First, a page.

Both the Northern Marianas College and the Public School System are investing resources to address the Y2K problem brought by the new millennium.
Anywhere from over $300,000 to 400,000 funding is needed to make the student admission program of NMC ready for year 2000.
Programmer Frank Oliver said a proposal was submitted to NMC officials using the ABT software or the power campus designed for colleges and universities.
Dr. Fred Hill said if funding becomes available the project should start at least by this coming fall semester. Otherwise, the Y2K bug will have a major impact on student’s data, from class scheduling to their grades.
The college is also not in the position to go back to paper work since it doesn’t have enough manpower to do it.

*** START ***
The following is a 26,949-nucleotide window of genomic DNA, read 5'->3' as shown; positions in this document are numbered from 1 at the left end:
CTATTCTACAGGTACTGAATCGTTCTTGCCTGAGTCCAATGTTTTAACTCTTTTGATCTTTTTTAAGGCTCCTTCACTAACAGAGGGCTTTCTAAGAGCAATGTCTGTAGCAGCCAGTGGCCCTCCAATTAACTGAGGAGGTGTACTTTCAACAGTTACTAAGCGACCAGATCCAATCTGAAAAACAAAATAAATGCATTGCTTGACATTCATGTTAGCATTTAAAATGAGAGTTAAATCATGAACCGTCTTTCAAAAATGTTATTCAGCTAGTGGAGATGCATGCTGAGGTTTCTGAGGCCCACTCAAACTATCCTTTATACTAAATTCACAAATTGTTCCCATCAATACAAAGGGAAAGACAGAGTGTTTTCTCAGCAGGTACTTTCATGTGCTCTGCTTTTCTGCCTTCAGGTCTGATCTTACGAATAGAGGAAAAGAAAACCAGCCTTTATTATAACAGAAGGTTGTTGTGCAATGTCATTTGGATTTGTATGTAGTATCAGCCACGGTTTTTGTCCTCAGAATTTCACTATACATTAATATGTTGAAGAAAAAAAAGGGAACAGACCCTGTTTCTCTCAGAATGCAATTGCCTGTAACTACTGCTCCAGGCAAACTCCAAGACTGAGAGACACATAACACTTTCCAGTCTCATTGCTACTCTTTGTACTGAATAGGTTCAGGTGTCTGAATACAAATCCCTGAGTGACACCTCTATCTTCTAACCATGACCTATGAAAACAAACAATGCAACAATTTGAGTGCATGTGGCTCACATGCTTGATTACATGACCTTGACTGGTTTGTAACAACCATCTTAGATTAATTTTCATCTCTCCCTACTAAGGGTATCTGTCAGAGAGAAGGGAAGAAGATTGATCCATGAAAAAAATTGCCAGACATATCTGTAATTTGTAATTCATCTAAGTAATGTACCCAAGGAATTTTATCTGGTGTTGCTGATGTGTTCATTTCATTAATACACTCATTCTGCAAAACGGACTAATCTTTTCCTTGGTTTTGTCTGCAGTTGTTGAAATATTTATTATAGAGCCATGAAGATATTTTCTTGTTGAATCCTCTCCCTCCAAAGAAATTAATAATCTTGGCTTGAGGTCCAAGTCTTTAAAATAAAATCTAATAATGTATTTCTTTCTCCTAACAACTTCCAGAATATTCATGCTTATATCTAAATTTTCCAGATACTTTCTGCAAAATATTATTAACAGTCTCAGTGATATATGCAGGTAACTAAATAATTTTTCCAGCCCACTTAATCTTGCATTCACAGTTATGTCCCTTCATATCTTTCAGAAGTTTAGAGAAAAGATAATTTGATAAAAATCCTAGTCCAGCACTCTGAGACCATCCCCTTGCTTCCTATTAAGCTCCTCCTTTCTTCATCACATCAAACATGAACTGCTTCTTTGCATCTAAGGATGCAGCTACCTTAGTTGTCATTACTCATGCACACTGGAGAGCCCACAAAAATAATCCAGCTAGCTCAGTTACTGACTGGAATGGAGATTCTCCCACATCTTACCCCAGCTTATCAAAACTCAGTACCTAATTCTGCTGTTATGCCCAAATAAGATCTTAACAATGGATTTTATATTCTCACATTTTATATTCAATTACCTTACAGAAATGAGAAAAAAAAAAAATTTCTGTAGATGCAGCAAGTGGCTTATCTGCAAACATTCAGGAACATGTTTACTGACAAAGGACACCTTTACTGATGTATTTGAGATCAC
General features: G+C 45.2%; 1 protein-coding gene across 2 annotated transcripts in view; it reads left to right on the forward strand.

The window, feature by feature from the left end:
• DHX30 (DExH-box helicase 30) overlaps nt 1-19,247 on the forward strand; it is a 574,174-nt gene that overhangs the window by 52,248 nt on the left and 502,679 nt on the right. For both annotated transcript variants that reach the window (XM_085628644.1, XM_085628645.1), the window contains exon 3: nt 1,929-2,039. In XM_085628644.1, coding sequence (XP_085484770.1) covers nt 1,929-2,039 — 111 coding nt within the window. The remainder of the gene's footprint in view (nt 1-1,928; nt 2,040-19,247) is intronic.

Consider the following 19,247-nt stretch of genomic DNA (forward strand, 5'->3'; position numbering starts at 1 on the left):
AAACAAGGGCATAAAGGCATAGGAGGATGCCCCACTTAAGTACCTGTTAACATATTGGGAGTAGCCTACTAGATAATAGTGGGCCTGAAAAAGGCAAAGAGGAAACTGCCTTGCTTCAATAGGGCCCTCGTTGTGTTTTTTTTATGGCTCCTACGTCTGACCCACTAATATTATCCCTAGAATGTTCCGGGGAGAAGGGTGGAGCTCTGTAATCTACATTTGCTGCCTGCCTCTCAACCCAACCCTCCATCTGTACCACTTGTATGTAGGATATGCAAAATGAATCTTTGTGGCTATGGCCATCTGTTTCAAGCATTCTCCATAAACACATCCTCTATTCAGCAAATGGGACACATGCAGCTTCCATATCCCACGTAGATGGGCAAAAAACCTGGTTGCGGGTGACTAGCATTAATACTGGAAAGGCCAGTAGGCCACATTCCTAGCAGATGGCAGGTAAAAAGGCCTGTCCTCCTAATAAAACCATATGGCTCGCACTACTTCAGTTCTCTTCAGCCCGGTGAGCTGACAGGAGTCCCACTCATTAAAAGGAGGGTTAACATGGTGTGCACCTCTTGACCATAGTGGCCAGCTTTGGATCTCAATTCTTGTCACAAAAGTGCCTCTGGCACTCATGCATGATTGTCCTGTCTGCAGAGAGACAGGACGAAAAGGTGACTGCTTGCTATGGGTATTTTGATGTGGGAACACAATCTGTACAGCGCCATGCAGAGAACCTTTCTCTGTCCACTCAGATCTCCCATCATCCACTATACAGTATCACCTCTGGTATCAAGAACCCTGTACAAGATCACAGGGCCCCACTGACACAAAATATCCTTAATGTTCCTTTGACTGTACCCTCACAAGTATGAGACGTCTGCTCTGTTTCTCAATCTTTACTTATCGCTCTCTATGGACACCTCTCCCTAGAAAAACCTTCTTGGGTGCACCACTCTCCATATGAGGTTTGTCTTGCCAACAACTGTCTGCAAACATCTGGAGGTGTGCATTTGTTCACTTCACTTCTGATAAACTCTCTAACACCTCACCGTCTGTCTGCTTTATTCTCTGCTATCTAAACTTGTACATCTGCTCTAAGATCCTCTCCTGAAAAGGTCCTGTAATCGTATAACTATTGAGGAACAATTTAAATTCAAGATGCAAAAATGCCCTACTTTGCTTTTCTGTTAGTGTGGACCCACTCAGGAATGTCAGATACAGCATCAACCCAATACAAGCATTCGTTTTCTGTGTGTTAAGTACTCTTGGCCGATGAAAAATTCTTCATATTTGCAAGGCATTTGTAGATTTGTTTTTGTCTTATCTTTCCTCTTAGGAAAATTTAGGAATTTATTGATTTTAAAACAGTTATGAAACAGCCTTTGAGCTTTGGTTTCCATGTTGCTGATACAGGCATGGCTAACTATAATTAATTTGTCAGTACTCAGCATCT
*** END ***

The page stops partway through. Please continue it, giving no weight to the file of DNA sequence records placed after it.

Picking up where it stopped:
However, NMC will not have problems with its financial aid data since it never automated the records for the various educational assistance funding.
The college is also scheduled to upgrade its business office this month. Oliver said its business office will use MIP non-profit series software.
For PSS, Federal programs officer William Matson said its financial management system has been in compliant since last year. Currently, the CNMI Finance is running tests at schools to assist PSS address the Y2K problem.
“We are not aware of any major problems,” he said. The fax computer at the head office is the only machine which will be affected by year 2000.